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Retired educator, coach remembered for putting kids first

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A Greenwood schools administrator brought his love of teaching, wisdom from years of working in schools and a stern but fair discipline to the job, all traits formed during nearly four decades in the classroom and on sports fields.

The experience John R. Irons built over 37 years in Greenwood Community Schools helped former middle school principal Vicki Noblitt learn how to be a school administrator, she said. She was lucky to have his guidance when taking on her first job running a school, she said.

“He helped me get through those first few years,” Noblitt said.

Irons, 73, worked as a math and physical education teacher, coach, athletics director and assistant principal before retiring in 2003. He died May 6 while on vacation in New Mexico.

Irons always put children first, former Superintendent David Edds said. As athletics director, he’d find time to talk with athletes or continually check in with coaches to talk about their seasons. Even when Greenwood teams were struggling and the community would get fed up with a coach that wasn’t winning, he’d encourage those coaches to remember their role wasn’t just to win games but to continue teaching those kids, Edds said.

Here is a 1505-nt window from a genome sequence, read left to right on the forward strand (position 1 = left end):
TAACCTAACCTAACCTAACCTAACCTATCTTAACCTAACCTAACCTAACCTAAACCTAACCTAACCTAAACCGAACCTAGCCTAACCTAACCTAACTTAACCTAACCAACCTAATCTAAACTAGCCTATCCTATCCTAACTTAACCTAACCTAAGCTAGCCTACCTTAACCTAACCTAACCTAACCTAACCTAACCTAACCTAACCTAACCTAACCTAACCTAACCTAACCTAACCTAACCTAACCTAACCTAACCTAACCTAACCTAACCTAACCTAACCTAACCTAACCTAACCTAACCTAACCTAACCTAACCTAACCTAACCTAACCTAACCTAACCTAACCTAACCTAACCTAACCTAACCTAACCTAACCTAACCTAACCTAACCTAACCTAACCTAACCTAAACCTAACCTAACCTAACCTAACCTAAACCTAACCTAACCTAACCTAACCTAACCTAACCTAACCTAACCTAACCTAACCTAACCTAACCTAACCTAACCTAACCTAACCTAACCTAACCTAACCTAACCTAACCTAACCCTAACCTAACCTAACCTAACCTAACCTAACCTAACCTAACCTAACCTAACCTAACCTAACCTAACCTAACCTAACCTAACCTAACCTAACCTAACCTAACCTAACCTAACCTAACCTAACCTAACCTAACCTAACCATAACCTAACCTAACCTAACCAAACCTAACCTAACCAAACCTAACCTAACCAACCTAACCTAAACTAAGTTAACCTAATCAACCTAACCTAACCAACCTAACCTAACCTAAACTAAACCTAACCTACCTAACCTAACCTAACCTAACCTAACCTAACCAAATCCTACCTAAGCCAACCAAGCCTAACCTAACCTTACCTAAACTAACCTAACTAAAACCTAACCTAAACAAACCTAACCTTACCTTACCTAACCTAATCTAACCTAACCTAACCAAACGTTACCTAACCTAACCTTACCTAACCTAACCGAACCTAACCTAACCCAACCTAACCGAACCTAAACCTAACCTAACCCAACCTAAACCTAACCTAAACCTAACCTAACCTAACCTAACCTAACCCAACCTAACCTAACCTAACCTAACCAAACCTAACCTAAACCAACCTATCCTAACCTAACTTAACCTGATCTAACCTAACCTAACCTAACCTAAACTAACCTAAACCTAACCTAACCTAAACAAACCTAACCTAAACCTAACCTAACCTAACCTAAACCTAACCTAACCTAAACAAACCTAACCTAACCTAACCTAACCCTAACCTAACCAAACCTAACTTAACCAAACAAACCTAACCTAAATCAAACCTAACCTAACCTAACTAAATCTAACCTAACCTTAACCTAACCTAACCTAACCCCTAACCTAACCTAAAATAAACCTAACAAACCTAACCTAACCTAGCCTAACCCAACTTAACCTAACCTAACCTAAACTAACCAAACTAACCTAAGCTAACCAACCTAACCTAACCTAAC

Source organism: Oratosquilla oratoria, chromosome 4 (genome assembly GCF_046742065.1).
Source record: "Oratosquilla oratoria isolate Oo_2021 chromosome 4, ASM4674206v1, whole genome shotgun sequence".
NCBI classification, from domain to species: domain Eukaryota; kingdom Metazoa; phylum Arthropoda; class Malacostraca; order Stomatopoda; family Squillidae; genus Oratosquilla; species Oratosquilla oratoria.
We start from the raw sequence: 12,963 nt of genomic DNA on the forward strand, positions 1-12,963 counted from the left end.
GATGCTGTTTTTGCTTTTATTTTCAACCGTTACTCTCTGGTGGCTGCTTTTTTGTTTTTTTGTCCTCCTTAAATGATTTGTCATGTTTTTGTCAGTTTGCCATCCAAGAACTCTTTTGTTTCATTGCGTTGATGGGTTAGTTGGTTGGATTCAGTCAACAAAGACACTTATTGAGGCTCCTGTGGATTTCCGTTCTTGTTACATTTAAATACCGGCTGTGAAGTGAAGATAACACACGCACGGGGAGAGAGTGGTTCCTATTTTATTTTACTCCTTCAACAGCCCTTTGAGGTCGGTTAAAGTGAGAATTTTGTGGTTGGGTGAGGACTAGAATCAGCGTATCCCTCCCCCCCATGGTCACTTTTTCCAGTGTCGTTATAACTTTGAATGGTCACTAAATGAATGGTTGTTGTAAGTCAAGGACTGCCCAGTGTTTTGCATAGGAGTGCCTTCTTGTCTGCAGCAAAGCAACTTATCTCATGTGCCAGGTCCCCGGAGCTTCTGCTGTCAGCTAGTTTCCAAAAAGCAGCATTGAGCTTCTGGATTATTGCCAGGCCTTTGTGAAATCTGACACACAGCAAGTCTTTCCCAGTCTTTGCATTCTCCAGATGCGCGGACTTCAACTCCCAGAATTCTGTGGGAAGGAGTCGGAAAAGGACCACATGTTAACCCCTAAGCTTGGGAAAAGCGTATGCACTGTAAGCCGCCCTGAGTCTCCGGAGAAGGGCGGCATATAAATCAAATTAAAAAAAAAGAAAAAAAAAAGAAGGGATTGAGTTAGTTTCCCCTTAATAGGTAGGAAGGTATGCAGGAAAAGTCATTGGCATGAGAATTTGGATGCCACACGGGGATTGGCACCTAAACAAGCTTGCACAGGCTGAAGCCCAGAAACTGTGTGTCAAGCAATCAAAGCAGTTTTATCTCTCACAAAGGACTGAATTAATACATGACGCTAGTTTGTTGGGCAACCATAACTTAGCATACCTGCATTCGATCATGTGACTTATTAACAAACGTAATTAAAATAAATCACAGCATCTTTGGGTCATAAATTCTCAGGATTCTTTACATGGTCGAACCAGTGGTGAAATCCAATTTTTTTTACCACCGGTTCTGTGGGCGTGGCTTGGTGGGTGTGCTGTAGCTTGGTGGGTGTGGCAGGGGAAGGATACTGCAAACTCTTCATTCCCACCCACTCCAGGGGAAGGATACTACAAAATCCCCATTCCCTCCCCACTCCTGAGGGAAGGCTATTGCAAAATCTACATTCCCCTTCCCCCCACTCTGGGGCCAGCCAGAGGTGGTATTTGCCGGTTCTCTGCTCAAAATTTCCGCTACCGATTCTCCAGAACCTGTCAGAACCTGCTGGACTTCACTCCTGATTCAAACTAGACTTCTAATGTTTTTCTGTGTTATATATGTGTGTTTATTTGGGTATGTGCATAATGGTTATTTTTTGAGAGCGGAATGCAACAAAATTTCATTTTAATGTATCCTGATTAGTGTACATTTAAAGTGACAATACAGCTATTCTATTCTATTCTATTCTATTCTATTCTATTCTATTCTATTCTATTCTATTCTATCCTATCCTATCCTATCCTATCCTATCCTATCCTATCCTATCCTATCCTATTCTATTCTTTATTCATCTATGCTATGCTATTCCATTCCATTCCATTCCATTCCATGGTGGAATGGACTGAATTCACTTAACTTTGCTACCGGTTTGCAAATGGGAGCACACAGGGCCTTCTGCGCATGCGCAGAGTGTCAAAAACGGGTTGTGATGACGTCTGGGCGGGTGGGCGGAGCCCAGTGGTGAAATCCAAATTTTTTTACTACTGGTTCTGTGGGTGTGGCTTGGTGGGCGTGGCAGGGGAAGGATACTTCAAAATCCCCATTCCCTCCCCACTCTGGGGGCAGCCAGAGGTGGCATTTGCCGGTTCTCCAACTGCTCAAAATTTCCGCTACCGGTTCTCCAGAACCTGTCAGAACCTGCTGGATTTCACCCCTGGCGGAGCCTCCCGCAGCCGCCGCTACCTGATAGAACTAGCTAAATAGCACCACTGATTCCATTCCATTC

“He was able to talk with coaches and tell them ‘Don’t forget why we’re here. It’s for the kids,’ and he did that with the parents as well,” Edds said.

Irons raised three children of his own, so he had a fatherly tone when working with students who were getting into trouble at the middle school, Noblitt said. He would dole out punishment as needed, but he always tried to get a student to understand why they were in trouble and try to teach them a lesson to avoid the same kind of behavior, she said.

Outside of the school, Irons was also heavily involved in Greenwood Christian Church and never passed up an opportunity to help, pastor Shan Rutherford said. He worked as a church elder, deacon and Sunday school teacher and helped organize several events at the church. But he wouldn’t shy away from jobs like greeting people before Sunday service or offering to help sweep up around the church, Rutherford said.

“We’d lose a custodian for some reason and he’d take his boys and we’d take my boys and go over there and clean the building. He was not afraid to get his hands dirty and to do the things that needed to be done,” Rutherford said.

His wife Doris, who died a few years before him, was a teacher, too, and both had touched so many students and parents during their time in Greenwood, Edds said.

“That will be the legacy they leave, whether it’s students John had as a math teacher or athletic director or assistant principal,” Edds said. “He understood the mission of what an educator is and always looked at what was going to be best for kids.”

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